Tuesday began with a half an hour live video discussion with Brian Inwards from Australia. Brian kindly bid and won our discussion in an auction set up by Eric Parsons’ “Karate 4 Life Life Foundation”. Our discussion revolved around the use of headgear for pressure testing. Our discussion took us into the relevance of scenario-based training, various forms of sparring and the history of bareknuckle fighting.
Recent changes in Olympic Boxing have led to headguards being removed from the last Games. This stems from research showing that the headguard might increase the risk of brain injury. Brian wanted to hear my views on the use of this equipment in training. After all, many amateur Boxing – especially those that teach children – employ headguards along with heavily padded boxing gloves and there are many other combat sports who maintain wearing headguards is safer.
My overall opinion is that headguards should be used for certain specific forms of training. From as far back as I can recall headguards have been controversial. When I began martial arts it was my understanding that headguard would protect one from cuts, but that was about all. I remember hearing one Boxing coach saying that an added danger with a headguard was that a fighter made himself vulnerable the moment he tried to readjust his headguard in mid-competition. After the death of one of his opponents, late 18th century pugilist Jack Broughton pioneered the use of mufflers or boxing gloves. These would become the norm in boxing gyms and often promoted to the middle-classes and gentry as a means to reduce broken noses, black eyes and the like, but they were not made compulsory in professional competition until over a hundred years later. Many have contested to this day that gloves have actually increased the rate of brain injury along with the rules that prohibit active grappling. This has since been picked up by the Mixed Martial Arts subculture who contends that a sport, such as Boxing, that a) has the sole objective of knocking an opponent out and b) has fighters split up only to resume trying to knock each other out when they clinch is far more dangerous than one allows submissions and extensive grappling.
I began in an art, Sakiado, which was a rough breakaway from ITF Taekwon-do. The only sparring we did was of the continuous variety with a move to progress into full contact American-style Kickboxing. Despite competing in the early ’90s, our sparring gear was reminiscent of the previous decade and no one wore headguards. When I switched to TAGB Taekwon-Do, which was far closer to ITF style Taekwon-Do, we had far stricter sparring kit, including headguards, and point-stop sparring – something that was completely alien to me – was the norm until you reached the middle colour belts. There was far greater emphasis on control along with far greater traditional and quasi-traditional trappings. The thin headguards in question did not really serve any purpose other than to give the illusion of extra safety. I sporadically and unofficially trained with Western Boxers where headguards were the norm and I cannot say that these thicker headguards more suited for full-contact were a comfort to me. I just felt my head was a far easier target to access. Picking up on something Brian said, the headguard also became a more attractive target and encouraged fighters to throw more punches to the head.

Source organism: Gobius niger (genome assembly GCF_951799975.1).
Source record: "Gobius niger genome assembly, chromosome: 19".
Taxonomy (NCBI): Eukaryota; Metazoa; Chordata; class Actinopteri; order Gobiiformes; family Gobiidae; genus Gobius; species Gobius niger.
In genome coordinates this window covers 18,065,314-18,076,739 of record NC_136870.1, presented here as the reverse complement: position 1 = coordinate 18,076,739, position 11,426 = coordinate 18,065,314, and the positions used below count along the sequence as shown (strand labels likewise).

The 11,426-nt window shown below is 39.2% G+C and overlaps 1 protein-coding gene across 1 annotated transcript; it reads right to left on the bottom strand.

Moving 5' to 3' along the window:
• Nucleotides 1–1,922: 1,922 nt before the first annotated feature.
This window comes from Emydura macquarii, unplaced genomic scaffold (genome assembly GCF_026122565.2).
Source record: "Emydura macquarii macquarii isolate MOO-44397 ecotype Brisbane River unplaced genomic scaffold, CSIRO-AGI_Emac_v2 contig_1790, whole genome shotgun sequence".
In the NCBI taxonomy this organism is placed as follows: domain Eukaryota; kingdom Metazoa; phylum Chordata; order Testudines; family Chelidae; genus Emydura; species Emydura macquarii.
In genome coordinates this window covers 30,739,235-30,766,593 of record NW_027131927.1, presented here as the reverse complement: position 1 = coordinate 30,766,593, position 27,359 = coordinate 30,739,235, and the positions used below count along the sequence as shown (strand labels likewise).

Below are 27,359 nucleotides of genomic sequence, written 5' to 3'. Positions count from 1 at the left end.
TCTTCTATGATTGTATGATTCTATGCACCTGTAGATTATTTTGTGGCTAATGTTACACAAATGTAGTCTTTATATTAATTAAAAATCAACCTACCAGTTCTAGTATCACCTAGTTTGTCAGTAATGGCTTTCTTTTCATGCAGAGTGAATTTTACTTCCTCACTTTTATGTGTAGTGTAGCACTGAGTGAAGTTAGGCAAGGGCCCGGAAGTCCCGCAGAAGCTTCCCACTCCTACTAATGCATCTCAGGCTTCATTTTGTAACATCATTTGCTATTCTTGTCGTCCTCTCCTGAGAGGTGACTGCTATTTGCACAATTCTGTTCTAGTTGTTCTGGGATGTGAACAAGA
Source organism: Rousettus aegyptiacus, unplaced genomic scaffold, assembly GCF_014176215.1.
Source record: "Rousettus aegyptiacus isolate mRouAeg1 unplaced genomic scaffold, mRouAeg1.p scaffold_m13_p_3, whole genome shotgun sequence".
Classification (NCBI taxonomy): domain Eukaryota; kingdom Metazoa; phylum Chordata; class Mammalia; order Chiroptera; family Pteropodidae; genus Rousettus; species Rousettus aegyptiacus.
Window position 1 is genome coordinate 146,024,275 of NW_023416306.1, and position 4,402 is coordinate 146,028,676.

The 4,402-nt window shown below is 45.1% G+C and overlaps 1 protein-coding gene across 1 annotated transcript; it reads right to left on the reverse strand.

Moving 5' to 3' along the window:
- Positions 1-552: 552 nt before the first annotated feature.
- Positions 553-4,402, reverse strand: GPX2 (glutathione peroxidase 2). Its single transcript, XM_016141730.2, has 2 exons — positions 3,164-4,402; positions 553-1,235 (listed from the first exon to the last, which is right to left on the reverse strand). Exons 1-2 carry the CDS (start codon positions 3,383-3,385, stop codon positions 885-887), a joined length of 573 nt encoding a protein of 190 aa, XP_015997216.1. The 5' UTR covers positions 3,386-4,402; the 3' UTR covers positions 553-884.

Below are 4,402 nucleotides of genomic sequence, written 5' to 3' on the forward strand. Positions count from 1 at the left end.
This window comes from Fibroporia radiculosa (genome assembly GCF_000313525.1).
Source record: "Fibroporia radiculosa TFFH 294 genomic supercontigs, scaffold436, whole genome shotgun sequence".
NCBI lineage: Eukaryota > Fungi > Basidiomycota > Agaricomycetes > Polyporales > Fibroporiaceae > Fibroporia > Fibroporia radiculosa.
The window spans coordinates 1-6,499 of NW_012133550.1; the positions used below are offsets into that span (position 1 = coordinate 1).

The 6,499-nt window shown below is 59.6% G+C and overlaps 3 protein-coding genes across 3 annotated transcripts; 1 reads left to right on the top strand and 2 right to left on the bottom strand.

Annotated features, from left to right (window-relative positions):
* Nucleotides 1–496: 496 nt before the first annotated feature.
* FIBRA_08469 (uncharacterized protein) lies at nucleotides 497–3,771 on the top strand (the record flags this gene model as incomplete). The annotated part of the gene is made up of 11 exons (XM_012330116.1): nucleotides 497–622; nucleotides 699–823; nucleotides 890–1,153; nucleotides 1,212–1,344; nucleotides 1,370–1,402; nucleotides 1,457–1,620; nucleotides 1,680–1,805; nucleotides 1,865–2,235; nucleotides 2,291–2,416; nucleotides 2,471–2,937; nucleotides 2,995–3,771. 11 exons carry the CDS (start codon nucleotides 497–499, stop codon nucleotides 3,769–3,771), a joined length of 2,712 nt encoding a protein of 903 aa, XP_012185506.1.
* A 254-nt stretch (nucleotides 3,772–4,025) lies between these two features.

When I eventually changed to full-contact fighting in earnest I trained in a system that called itself American Kickboxing but was far closer to European rules and even had elements of Muay Thai. My dark years training and teaching this art are a subject for another day, but despite my boss/chief instructor’s best efforts to sell headguards to students, the vast majority of my sparring was done without a headguard and wearing boxing gloves. After a hiatus training in traditional and performance-based Chinese martial arts alongside Japanese Ju Jutsu, I returned to striking arts when I took up Muay Thai with vigour. My coach did not have anyone wear headguards. We generally sparred using European Muay Thai rules (no elbows or knees to the head). When teaching self-defence programmes from time to time he also used a red suit, something that I never saw but often heard about at the time. Since officially cross-training in Western Boxing and working a lot in MMA, I haven’t worn a headguard. Before the Olympic rule-change I had noticed that several gyms had already dispensed with them during sparring. I also didn’t wear them throughout my experiences training with Matty Evans, Geoff Thompson, Mo Teague and entire host of Reality-Based Self-Defence pioneers in their pressure-testing.